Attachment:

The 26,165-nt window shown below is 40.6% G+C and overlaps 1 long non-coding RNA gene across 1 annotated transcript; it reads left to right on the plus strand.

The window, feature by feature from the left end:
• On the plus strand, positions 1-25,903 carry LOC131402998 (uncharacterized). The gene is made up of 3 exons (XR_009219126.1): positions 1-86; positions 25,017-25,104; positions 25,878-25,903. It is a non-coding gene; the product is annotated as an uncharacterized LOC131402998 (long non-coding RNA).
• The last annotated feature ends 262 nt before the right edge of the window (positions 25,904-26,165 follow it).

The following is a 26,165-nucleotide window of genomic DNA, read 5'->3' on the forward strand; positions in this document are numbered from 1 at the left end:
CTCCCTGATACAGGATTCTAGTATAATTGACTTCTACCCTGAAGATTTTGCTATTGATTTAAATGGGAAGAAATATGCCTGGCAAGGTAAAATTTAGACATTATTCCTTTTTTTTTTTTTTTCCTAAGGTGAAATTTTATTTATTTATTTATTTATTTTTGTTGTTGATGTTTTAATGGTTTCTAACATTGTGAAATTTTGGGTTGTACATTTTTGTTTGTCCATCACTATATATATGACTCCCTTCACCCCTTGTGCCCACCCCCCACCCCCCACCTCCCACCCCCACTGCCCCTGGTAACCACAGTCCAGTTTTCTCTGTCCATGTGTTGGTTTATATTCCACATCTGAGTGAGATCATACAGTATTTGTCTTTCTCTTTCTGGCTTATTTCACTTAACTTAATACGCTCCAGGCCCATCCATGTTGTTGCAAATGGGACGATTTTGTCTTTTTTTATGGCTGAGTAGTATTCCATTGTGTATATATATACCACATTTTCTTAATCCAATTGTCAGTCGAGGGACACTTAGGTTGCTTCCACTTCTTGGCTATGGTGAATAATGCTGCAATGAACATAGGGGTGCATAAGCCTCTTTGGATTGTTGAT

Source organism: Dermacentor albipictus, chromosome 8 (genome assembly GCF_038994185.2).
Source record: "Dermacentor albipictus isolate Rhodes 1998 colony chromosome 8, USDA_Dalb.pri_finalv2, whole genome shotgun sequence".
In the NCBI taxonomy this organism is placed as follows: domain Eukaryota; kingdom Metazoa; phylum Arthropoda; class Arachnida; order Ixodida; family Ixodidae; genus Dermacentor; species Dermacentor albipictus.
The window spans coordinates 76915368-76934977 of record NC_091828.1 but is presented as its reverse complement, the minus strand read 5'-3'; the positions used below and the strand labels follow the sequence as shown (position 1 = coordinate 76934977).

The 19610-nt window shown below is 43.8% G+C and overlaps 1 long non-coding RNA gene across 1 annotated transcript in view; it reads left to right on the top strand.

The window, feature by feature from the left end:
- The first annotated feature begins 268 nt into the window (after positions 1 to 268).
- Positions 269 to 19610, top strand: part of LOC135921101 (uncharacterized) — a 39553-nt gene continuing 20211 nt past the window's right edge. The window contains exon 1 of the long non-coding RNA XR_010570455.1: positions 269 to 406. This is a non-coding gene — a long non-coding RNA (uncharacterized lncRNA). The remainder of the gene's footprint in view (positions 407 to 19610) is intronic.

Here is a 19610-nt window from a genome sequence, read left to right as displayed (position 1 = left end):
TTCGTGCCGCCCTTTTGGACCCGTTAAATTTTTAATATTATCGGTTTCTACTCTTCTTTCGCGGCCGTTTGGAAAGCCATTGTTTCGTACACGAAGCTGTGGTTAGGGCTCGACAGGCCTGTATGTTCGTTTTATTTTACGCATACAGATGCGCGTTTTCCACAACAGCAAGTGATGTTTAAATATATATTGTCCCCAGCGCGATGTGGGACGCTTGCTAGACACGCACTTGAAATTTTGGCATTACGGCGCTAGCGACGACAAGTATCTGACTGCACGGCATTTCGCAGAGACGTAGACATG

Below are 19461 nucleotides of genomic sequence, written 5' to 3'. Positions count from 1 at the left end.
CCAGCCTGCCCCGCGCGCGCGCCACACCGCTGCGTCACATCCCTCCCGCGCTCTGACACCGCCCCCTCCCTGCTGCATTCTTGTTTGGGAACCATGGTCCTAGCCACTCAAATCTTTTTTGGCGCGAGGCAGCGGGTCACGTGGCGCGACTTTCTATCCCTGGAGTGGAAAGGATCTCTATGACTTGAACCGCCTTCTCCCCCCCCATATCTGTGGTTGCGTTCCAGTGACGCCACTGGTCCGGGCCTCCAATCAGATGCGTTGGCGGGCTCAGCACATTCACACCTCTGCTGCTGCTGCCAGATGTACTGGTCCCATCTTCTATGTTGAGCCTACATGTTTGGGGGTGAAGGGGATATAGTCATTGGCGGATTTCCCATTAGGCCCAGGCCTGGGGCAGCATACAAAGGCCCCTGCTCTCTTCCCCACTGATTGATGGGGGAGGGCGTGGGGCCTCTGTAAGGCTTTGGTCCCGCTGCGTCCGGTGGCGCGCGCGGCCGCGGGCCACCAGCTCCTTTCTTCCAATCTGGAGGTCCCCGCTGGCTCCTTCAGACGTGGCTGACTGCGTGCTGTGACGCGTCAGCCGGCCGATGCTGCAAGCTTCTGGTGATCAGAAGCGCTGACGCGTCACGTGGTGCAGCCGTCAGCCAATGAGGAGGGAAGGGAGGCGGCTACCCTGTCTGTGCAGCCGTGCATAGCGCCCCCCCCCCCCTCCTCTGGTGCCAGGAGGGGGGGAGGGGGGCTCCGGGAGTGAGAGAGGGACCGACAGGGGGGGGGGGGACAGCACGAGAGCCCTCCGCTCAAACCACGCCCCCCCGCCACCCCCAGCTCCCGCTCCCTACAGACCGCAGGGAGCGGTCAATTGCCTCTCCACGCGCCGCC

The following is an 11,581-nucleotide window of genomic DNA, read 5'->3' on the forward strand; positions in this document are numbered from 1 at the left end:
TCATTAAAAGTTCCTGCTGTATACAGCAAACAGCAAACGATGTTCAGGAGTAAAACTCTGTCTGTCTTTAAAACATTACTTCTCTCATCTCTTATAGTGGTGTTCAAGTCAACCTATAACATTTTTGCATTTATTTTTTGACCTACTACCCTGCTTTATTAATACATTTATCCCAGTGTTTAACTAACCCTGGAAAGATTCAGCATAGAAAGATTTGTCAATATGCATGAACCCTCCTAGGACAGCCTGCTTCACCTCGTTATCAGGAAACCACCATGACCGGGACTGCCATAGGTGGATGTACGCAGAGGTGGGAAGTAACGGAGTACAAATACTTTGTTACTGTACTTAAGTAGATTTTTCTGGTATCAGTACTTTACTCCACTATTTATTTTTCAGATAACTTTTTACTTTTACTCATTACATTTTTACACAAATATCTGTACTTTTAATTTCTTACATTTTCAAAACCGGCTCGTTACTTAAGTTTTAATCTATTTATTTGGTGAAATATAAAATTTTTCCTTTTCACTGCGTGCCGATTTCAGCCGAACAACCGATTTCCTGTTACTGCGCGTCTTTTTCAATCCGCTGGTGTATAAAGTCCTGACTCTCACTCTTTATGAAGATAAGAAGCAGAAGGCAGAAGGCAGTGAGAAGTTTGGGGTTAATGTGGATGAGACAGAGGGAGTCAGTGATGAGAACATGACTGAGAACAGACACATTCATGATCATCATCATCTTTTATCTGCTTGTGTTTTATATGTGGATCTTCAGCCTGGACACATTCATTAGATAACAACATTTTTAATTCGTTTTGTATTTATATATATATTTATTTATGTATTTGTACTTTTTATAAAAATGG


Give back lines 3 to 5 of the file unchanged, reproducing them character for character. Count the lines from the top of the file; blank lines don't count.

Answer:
• On the plus strand, positions 1-25,903 carry LOC131402998 (uncharacterized). The gene is made up of 3 exons (XR_009219126.1): positions 1-86; positions 25,017-25,104; positions 25,878-25,903. It is a non-coding gene; the product is annotated as an uncharacterized LOC131402998 (long non-coding RNA).
• The last annotated feature ends 262 nt before the right edge of the window (positions 25,904-26,165 follow it).

The following is a 26,165-nucleotide window of genomic DNA, read 5'->3' on the forward strand; positions in this document are numbered from 1 at the left end: